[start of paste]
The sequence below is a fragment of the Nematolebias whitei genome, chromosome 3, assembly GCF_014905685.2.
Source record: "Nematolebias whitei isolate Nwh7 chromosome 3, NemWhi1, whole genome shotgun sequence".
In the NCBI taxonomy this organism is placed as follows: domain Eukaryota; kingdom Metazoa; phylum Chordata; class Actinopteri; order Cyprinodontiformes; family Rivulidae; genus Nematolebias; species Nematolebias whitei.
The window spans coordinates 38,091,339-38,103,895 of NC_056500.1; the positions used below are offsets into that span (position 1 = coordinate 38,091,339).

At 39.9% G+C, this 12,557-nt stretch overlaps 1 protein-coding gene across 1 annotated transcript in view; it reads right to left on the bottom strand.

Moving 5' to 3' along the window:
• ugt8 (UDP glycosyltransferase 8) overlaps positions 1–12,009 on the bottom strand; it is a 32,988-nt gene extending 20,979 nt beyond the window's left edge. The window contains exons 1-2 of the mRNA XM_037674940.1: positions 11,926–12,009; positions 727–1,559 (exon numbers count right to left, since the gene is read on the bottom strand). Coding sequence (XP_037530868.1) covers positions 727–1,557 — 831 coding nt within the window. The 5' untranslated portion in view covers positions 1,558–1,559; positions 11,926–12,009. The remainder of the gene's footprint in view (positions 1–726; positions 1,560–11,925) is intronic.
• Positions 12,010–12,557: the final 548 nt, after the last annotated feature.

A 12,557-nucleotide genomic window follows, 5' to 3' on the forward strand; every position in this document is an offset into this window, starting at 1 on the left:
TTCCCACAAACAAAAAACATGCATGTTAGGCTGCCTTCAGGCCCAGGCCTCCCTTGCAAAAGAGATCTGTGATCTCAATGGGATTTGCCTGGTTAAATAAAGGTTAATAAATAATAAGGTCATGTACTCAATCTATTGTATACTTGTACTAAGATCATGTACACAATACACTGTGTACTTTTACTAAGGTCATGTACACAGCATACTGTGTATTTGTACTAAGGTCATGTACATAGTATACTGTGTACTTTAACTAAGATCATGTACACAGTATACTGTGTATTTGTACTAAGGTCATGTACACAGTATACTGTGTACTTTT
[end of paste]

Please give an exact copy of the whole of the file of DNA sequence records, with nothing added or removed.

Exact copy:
The sequence below is a fragment of the Nematolebias whitei genome, chromosome 3, assembly GCF_014905685.2.
Source record: "Nematolebias whitei isolate Nwh7 chromosome 3, NemWhi1, whole genome shotgun sequence".
In the NCBI taxonomy this organism is placed as follows: domain Eukaryota; kingdom Metazoa; phylum Chordata; class Actinopteri; order Cyprinodontiformes; family Rivulidae; genus Nematolebias; species Nematolebias whitei.
The window spans coordinates 38,091,339-38,103,895 of NC_056500.1; the positions used below are offsets into that span (position 1 = coordinate 38,091,339).

At 39.9% G+C, this 12,557-nt stretch overlaps 1 protein-coding gene across 1 annotated transcript in view; it reads right to left on the bottom strand.

Moving 5' to 3' along the window:
• ugt8 (UDP glycosyltransferase 8) overlaps positions 1–12,009 on the bottom strand; it is a 32,988-nt gene extending 20,979 nt beyond the window's left edge. The window contains exons 1-2 of the mRNA XM_037674940.1: positions 11,926–12,009; positions 727–1,559 (exon numbers count right to left, since the gene is read on the bottom strand). Coding sequence (XP_037530868.1) covers positions 727–1,557 — 831 coding nt within the window. The 5' untranslated portion in view covers positions 1,558–1,559; positions 11,926–12,009. The remainder of the gene's footprint in view (positions 1–726; positions 1,560–11,925) is intronic.
• Positions 12,010–12,557: the final 548 nt, after the last annotated feature.

A 12,557-nucleotide genomic window follows, 5' to 3' on the forward strand; every position in this document is an offset into this window, starting at 1 on the left:
TTCCCACAAACAAAAAACATGCATGTTAGGCTGCCTTCAGGCCCAGGCCTCCCTTGCAAAAGAGATCTGTGATCTCAATGGGATTTGCCTGGTTAAATAAAGGTTAATAAATAATAAGGTCATGTACTCAATCTATTGTATACTTGTACTAAGATCATGTACACAATACACTGTGTACTTTTACTAAGGTCATGTACACAGCATACTGTGTATTTGTACTAAGGTCATGTACATAGTATACTGTGTACTTTAACTAAGATCATGTACACAGTATACTGTGTATTTGTACTAAGGTCATGTACACAGTATACTGTGTACTTTT